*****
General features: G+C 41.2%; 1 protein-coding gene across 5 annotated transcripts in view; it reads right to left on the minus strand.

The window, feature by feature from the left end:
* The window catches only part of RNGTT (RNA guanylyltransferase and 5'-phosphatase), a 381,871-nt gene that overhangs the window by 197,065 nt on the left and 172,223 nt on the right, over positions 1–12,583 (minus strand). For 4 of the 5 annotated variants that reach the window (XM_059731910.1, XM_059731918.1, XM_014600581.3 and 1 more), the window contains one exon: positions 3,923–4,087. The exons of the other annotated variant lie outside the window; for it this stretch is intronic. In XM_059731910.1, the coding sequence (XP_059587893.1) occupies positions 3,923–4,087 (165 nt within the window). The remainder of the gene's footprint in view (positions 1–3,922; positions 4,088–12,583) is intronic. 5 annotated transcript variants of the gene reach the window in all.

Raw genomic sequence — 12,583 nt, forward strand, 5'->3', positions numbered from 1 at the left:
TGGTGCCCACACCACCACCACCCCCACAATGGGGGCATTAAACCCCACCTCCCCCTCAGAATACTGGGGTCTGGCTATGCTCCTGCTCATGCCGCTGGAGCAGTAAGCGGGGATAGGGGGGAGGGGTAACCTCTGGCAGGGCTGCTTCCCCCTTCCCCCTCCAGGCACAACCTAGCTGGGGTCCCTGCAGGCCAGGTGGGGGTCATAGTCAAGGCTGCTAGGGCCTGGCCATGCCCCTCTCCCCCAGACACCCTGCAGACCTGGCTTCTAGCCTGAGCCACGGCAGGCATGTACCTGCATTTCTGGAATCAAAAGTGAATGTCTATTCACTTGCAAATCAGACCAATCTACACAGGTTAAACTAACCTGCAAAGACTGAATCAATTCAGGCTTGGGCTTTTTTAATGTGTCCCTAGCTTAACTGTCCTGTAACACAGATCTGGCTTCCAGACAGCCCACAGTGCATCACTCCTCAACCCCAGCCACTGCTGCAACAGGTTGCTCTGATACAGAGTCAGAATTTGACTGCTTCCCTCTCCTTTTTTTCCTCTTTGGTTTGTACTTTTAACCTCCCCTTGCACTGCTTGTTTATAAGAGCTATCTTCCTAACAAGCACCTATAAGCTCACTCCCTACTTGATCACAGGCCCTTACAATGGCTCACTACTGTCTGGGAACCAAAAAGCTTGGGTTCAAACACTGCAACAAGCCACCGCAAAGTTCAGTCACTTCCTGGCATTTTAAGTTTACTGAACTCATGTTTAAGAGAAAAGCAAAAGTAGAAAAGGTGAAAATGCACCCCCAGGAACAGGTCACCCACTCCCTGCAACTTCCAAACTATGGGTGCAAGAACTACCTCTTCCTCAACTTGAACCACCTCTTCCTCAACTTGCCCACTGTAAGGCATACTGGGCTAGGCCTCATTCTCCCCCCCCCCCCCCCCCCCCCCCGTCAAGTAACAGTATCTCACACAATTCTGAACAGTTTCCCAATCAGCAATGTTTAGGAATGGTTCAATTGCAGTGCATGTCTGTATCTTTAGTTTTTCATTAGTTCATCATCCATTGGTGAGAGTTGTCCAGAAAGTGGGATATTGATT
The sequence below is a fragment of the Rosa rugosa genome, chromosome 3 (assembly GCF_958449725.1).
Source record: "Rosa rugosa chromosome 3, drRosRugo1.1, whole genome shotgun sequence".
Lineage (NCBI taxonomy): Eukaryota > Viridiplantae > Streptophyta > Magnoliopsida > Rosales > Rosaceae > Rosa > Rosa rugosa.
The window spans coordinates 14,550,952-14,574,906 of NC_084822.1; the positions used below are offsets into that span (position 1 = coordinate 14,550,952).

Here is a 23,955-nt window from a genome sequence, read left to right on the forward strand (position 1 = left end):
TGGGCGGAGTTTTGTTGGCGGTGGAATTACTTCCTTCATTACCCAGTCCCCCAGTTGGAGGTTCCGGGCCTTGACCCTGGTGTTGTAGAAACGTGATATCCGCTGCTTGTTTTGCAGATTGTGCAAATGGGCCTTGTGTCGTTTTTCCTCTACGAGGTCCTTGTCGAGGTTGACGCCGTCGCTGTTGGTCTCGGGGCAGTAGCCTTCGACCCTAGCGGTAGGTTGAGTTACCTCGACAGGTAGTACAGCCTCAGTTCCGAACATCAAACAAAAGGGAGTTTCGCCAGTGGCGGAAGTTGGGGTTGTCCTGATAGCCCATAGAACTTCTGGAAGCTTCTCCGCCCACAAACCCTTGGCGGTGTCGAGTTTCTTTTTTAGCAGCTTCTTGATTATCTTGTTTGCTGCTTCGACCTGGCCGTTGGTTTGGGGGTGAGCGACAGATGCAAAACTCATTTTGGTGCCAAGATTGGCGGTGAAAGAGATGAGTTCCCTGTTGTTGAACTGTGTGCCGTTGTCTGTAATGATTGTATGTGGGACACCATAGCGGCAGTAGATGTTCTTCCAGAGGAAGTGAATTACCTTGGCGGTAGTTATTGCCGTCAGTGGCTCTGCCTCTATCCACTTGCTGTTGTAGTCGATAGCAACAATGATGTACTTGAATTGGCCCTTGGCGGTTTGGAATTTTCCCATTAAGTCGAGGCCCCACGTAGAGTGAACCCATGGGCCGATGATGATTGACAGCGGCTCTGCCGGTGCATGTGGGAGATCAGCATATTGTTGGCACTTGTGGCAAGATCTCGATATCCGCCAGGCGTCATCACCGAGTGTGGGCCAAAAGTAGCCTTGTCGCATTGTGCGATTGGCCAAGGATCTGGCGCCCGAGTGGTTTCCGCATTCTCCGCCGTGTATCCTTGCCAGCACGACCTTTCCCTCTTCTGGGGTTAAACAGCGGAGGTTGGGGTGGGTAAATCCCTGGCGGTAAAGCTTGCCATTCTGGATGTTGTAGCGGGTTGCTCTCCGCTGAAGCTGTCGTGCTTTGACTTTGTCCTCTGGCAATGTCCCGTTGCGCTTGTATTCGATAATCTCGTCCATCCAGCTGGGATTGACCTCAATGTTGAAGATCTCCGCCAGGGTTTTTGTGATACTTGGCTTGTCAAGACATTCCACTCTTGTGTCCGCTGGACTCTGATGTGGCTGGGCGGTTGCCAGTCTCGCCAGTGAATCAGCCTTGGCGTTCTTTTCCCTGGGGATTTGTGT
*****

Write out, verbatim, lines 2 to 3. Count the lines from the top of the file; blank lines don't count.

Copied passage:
The window, feature by feature from the left end:
* The window catches only part of RNGTT (RNA guanylyltransferase and 5'-phosphatase), a 381,871-nt gene that overhangs the window by 197,065 nt on the left and 172,223 nt on the right, over positions 1–12,583 (minus strand). For 4 of the 5 annotated variants that reach the window (XM_059731910.1, XM_059731918.1, XM_014600581.3 and 1 more), the window contains one exon: positions 3,923–4,087. The exons of the other annotated variant lie outside the window; for it this stretch is intronic. In XM_059731910.1, the coding sequence (XP_059587893.1) occupies positions 3,923–4,087 (165 nt within the window). The remainder of the gene's footprint in view (positions 1–3,922; positions 4,088–12,583) is intronic. 5 annotated transcript variants of the gene reach the window in all.